May 14, 2015 -
Japanese mobile carrier NTT DoCoMo announced it has released Arrows NX F-04G, a smartphone with iris recognition that enables users to unlock the phone or authorize transactions with just a glance, according to a report by Computer World.
In doing so, Japan has become the first country to offer iris recognition as a payment method for online shopping.
The phone itself is made by Fujitsu and is based on a prototype iris scanner that was initially demonstrated at Mobile World Congress a couple of months ago.
The initial Fujitsu prototype used a high-speed, high-accuracy iris recognition algorithm developed by California-based Delta ID, which Fujitsu said had an error rate of about one in 100,000.
The device uses authentication specifications established by the FIDO (Fast IDentity Online) Alliance.
The phone has a 5.2-inch WQHD display, weighs 155 grams (5.5 ounces), has a 21.5-megapixel main camera and 2.4-megapixel secondary camera, NFC capability, a 3,120 mAh battery, and can handle 225Mbps downloads.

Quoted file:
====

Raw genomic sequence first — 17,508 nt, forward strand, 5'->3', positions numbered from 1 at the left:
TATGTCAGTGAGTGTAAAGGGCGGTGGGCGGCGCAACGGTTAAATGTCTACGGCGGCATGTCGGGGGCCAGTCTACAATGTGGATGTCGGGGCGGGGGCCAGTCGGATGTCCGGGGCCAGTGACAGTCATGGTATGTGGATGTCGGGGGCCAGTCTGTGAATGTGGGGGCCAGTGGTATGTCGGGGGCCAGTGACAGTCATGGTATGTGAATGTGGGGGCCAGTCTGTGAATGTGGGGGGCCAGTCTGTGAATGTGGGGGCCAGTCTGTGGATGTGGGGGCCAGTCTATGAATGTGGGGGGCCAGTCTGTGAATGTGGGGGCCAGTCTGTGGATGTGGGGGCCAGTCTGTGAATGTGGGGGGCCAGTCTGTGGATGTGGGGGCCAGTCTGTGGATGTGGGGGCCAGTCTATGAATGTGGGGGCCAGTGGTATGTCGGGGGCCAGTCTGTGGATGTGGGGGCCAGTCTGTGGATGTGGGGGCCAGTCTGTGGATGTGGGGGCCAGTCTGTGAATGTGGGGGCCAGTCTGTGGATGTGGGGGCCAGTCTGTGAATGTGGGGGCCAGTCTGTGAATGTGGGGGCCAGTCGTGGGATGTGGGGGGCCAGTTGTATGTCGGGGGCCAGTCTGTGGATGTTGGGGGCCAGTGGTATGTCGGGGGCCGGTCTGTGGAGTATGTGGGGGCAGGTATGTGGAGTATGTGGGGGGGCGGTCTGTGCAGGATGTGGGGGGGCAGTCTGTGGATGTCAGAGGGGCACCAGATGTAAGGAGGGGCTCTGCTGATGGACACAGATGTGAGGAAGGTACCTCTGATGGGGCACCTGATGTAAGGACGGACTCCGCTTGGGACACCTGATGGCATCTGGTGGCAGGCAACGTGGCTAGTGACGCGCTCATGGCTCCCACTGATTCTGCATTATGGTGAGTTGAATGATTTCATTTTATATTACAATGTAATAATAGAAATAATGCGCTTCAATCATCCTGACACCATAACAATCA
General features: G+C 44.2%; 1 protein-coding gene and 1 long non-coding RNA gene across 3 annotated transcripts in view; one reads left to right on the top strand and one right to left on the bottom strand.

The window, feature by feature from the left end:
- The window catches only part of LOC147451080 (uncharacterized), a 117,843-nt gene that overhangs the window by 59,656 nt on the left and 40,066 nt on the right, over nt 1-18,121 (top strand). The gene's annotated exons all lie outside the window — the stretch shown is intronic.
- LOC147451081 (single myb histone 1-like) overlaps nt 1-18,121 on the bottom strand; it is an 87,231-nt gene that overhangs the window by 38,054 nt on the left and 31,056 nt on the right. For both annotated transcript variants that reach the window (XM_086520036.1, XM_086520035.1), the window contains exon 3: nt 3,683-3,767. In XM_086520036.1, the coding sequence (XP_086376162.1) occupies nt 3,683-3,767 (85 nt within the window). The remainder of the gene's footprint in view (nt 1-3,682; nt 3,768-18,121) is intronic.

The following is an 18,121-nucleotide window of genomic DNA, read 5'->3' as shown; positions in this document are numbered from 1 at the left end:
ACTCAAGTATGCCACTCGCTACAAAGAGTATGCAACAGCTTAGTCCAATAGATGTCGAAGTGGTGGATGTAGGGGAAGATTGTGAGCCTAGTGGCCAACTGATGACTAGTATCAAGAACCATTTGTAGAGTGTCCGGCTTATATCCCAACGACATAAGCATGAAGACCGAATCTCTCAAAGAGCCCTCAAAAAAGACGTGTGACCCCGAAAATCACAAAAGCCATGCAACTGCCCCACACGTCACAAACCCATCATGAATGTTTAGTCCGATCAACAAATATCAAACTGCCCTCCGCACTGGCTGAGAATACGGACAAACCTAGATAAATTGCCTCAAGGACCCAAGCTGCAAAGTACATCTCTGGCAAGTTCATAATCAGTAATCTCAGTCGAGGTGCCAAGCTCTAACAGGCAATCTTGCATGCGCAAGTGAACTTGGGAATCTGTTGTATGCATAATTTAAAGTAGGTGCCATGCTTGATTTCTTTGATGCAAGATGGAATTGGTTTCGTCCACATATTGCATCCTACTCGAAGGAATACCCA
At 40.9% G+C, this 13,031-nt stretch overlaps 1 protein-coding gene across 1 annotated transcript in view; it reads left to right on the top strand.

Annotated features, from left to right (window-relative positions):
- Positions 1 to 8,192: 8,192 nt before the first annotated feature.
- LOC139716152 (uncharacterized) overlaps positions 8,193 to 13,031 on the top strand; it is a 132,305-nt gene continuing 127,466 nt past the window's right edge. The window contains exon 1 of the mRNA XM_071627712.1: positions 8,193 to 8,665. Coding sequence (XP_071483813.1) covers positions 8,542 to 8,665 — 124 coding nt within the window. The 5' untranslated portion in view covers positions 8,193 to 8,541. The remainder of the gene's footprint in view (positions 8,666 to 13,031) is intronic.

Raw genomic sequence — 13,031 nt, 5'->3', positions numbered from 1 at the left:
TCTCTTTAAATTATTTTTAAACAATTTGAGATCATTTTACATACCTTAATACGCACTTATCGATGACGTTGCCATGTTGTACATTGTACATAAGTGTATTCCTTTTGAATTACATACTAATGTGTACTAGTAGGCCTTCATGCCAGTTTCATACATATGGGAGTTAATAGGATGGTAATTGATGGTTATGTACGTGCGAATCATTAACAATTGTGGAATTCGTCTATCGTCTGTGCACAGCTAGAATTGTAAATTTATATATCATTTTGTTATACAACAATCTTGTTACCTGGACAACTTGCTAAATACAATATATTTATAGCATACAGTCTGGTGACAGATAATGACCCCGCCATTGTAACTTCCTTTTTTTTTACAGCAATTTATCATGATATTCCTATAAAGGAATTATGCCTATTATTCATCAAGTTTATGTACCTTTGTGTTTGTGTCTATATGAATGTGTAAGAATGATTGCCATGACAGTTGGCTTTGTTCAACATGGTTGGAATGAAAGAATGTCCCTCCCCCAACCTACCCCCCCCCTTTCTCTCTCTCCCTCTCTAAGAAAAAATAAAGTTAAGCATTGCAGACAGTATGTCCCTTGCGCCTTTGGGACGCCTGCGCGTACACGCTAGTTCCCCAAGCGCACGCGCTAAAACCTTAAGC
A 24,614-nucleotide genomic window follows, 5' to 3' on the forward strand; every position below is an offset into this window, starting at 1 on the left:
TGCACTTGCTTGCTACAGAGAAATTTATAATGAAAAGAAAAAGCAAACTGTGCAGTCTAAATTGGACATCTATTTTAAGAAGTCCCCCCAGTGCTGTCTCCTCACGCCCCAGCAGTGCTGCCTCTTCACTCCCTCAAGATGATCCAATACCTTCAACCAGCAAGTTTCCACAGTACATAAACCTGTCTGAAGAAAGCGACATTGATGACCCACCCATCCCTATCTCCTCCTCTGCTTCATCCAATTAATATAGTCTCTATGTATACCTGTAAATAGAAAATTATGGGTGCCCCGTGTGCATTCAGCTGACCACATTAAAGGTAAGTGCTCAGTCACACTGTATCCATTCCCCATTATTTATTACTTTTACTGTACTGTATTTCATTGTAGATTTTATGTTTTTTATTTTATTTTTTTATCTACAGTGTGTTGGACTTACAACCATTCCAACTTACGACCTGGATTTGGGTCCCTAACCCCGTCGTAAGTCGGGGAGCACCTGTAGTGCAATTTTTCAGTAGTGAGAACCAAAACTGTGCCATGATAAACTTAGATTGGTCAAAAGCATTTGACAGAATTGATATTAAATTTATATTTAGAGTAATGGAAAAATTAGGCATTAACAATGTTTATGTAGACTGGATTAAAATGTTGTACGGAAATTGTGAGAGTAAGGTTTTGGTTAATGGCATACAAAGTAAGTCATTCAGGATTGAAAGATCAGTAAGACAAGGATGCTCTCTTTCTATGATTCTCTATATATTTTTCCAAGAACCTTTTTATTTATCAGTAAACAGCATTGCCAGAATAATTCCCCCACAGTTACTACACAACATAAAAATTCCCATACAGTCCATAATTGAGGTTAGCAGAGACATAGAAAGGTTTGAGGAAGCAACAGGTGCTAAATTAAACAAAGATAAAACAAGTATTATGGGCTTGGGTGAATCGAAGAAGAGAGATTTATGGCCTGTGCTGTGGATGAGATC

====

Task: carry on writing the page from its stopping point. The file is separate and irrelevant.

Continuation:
Users must initially register their iris pattern by looking directly at two animated circles in an app — a process that stores the iris pattern in the phone itself.
Once their iris pattern has been registered, users can unlock the phone by holding it up and looking directly at it. Users can also authorize mobile payments by looking directly at the animated circles in the app.
The Arrows NX F-04G is set to be released at the end of May in Japan for about ¥55,000 (US$460). Currently, there are no plans to sell it in other markets outside of Japan.
It is still unclear how precise the iris authorization system will be and the company has not specified if the feature would work when wearing glasses.
In a video posted by NTT DoCoMo, the actors appear to be looking directly at the phone, head on, meaning that the smartphone could require to be looked at from a specific angle in order for the feature to work properly.